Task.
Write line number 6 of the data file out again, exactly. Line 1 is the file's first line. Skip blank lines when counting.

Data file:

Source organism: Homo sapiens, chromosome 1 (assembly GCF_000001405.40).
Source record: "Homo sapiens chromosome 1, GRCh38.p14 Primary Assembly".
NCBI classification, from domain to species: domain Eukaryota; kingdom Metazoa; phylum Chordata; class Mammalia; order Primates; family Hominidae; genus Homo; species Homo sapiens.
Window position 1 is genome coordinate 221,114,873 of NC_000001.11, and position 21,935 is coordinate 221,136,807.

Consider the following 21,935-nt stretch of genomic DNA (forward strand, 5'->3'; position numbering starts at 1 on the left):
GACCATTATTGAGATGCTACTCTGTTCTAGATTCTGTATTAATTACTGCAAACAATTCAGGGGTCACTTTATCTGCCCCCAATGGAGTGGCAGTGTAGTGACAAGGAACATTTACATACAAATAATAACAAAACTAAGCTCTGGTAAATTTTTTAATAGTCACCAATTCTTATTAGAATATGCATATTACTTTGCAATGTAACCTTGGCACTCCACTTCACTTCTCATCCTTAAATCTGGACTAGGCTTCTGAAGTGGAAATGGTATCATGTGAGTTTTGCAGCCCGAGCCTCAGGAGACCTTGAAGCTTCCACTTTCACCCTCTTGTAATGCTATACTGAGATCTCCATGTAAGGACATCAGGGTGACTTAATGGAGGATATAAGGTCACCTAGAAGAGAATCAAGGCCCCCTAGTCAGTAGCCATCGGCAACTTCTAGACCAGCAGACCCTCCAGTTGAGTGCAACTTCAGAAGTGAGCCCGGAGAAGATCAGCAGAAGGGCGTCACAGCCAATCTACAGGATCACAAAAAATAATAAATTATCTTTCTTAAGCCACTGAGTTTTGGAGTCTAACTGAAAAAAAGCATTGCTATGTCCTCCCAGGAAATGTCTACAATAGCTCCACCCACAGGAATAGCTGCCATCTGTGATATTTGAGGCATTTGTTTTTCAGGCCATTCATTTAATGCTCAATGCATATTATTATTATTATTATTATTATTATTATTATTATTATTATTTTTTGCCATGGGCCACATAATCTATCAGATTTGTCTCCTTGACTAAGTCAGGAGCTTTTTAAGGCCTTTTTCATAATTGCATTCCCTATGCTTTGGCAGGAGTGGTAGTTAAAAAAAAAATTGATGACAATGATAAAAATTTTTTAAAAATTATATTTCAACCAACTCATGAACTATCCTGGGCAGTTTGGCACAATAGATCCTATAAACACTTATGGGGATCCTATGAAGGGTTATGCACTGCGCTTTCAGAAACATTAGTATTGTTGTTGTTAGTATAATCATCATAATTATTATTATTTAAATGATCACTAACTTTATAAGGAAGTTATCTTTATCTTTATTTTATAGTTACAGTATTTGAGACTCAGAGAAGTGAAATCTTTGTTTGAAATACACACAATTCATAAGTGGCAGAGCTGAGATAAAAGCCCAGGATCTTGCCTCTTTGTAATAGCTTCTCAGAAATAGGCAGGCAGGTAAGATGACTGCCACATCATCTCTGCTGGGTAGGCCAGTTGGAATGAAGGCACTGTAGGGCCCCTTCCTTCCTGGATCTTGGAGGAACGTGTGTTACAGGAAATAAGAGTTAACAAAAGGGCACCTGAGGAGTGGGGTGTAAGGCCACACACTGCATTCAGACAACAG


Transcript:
GACCATTATTGAGATGCTACTCTGTTCTAGATTCTGTATTAATTACTGCAAACAATTCAGGGGTCACTTTATCTGCCCCCAATGGAGTGGCAGTGTAGTGACAAGGAACATTTACATACAAATAATAACAAAACTAAGCTCTGGTAAATTTTTTAATAGTCACCAATTCTTATTAGAATATGCATATTACTTTGCAATGTAACCTTGGCACTCCACTTCACTTCTCATCCTTAAATCTGGACTAGGCTTCTGAAGTGGAAATGGTATCATGTGAGTTTTGCAGCCCGAGCCTCAGGAGACCTTGAAGCTTCCACTTTCACCCTCTTGTAATGCTATACTGAGATCTCCATGTAAGGACATCAGGGTGACTTAATGGAGGATATAAGGTCACCTAGAAGAGAATCAAGGCCCCCTAGTCAGTAGCCATCGGCAACTTCTAGACCAGCAGACCCTCCAGTTGAGTGCAACTTCAGAAGTGAGCCCGGAGAAGATCAGCAGAAGGGCGTCACAGCCAATCTACAGGATCACAAAAAATAATAAATTATCTTTCTTAAGCCACTGAGTTTTGGAGTCTAACTGAAAAAAAGCATTGCTATGTCCTCCCAGGAAATGTCTACAATAGCTCCACCCACAGGAATAGCTGCCATCTGTGATATTTGAGGCATTTGTTTTTCAGGCCATTCATTTAATGCTCAATGCATATTATTATTATTATTATTATTATTATTATTATTATTATTATTTTTTGCCATGGGCCACATAATCTATCAGATTTGTCTCCTTGACTAAGTCAGGAGCTTTTTAAGGCCTTTTTCATAATTGCATTCCCTATGCTTTGGCAGGAGTGGTAGTTAAAAAAAAAATTGATGACAATGATAAAAATTTTTTAAAAATTATATTTCAACCAACTCATGAACTATCCTGGGCAGTTTGGCACAATAGATCCTATAAACACTTATGGGGATCCTATGAAGGGTTATGCACTGCGCTTTCAGAAACATTAGTATTGTTGTTGTTAGTATAATCATCATAATTATTATTATTTAAATGATCACTAACTTTATAAGGAAGTTATCTTTATCTTTATTTTATAGTTACAGTATTTGAGACTCAGAGAAGTGAAATCTTTGTTTGAAATACACACAATTCATAAGTGGCAGAGCTGAGATAAAAGCCCAGGATCTTGCCTCTTTGTAATAGCTTCTCAGAAATAGGCAGGCAGGTAAGATGACTGCCACATCATCTCTGCTGGGTAGGCCAGTTGGAATGAAGGCACTGTAGGGCCCCTTCCTTCCTGGATCTTGGAGGAACGTGTGTTACAGGAAATAAGAGTTAACAAAAGGGCACCTGAGGAGTGGGGTGTAAGGCCACACACTGCATTCAGACAACAG